Article 3 of the First Protocol: Right to free elections
The right to free elections is crucial to establishing and maintaining the foundations of an effective and meaningful democracy governed by the rule of law.
By agreeing to Article 3 of the First Protocol, the UK has undertaken to hold free elections at reasonable intervals by secret ballot, under conditions which will ensure the free expression of the opinion of the people in the choice of the legislature.
Right to vote
This gives a right to individuals to vote. Needless to say, it is a right and not a privilege. This right is closely linked to the right to freedom of speech and freedom of assembly, as it guarantees respect for pluralism of opinion in a democratic society.
The right to vote is not absolute – conditions can be imposed so long as they pursue a legitimate aim, are proportionate and do not thwart the free expression to the opinion of the people in choosing the legislature.
Conditions may be set on the right to vote such as minimum age requirements and, in some circumstances, residency. But such restrictions cannot impair the very essence of the right to vote. In particular, disenfranchisement is a very serious matter and it will require a discernible and sufficient link between the sanction of disenfranchising someone and the conduct and circumstances of the person being disenfranchised. A blanket, automatic restriction that applies regardless of individual circumstances will be in breach of the right to vote.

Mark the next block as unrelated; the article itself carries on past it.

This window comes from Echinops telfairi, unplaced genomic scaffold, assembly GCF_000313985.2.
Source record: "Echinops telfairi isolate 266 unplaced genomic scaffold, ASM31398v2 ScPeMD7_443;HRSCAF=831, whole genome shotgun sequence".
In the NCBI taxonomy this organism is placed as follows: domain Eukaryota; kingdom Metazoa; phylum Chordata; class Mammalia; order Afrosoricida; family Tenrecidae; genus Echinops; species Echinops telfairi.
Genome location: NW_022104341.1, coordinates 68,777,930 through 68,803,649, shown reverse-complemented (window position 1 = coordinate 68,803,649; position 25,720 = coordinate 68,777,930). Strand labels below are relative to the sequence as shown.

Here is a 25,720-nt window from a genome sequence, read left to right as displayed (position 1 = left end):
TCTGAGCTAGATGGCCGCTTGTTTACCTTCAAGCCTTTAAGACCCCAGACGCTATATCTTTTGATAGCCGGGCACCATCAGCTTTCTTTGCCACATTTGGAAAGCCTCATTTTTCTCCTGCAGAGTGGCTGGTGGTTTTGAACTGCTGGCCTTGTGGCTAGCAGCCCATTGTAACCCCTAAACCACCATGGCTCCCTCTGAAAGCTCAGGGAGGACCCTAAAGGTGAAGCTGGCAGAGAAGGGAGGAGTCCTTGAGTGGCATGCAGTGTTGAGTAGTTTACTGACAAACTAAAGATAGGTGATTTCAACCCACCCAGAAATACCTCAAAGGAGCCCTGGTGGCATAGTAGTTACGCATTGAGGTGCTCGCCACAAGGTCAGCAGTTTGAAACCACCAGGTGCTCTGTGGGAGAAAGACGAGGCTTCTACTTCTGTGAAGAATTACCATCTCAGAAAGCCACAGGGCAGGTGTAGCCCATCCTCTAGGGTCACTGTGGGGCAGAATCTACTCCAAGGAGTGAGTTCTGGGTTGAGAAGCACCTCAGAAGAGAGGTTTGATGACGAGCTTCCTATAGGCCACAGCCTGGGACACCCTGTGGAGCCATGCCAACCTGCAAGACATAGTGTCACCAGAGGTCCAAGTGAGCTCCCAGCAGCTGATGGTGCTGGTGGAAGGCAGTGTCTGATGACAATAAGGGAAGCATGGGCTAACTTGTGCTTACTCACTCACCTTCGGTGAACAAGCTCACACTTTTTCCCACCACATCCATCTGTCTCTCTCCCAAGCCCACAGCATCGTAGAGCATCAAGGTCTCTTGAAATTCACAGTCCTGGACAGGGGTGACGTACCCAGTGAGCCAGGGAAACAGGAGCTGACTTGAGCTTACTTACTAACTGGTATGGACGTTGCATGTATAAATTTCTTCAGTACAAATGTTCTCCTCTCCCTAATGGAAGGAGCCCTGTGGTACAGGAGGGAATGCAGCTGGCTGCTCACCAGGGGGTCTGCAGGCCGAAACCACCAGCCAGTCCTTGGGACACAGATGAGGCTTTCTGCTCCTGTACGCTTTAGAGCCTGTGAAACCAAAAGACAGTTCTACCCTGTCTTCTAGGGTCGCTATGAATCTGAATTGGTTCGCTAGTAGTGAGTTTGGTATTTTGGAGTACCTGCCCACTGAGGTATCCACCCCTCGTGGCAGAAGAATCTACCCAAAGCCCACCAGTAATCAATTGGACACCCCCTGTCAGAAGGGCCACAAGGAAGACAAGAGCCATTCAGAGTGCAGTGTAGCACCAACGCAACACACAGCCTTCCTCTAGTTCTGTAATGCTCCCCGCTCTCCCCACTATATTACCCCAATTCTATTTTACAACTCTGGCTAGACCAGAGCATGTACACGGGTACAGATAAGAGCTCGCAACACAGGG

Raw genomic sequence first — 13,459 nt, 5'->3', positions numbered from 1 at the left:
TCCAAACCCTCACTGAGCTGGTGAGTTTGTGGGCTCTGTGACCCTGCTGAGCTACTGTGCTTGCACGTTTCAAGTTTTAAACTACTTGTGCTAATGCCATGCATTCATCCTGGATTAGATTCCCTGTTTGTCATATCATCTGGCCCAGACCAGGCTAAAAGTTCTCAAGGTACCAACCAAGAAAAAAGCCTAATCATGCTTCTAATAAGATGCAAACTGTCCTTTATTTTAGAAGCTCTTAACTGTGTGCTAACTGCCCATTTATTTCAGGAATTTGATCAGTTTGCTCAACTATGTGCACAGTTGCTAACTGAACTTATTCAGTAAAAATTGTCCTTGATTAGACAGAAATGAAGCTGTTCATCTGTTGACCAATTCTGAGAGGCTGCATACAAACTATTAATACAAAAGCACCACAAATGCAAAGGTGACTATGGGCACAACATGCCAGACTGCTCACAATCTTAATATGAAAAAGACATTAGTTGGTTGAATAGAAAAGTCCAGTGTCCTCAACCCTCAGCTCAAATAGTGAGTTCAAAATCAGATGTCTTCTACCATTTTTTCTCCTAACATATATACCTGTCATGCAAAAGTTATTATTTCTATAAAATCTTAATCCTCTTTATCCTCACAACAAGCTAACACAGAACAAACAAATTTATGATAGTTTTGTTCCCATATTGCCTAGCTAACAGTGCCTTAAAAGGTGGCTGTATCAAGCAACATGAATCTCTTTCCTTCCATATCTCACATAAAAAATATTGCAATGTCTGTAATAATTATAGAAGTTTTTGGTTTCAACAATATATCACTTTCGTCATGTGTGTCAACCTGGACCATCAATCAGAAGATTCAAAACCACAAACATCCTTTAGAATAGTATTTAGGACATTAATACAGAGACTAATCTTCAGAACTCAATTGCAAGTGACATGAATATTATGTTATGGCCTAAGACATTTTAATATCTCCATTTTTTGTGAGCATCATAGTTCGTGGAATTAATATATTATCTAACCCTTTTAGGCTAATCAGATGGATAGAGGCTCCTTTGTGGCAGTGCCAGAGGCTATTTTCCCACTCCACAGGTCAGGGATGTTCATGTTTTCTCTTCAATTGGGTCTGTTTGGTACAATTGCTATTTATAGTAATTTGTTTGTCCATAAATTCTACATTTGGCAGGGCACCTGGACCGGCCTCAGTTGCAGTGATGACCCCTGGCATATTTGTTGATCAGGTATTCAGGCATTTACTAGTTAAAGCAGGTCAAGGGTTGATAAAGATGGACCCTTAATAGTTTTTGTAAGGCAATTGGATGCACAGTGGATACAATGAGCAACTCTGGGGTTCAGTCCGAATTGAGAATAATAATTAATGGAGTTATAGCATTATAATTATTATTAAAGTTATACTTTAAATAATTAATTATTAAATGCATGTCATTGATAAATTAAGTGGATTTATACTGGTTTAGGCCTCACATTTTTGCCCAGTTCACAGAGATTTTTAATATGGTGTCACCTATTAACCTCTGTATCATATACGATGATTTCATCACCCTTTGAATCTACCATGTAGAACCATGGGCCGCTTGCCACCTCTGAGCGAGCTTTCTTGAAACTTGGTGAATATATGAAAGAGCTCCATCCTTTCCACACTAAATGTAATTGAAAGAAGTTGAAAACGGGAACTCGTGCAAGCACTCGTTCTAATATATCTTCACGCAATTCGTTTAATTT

The right to stand for elections
There is also a right to stand for election to the legislature, which includes a right to sit as a member of the legislature once elected. There can be restrictions on who is eligible to stand for election but eligibility procedures must contain sufficient safeguards to prevent arbitrary decisions.
Case study - Prisoner votes
The European Court of Human Rights has ruled (on four occasions) that the current blanket ban on prisoners voting is unlawful and the UK need to grant some voting rights – but to whom is for our Parliament to decide. In theory this could mean the smallest of concessions, for example, enfranchising those serving less than six months or convicted of non-violent offences.
What the Court hasn’t done is direct the UK to give every rapist and murderer in the land a ballot slip. The Government also hasn’t listened to its own cross-party parliamentary committee which recommended the vote to prisoners serving less than 12 months.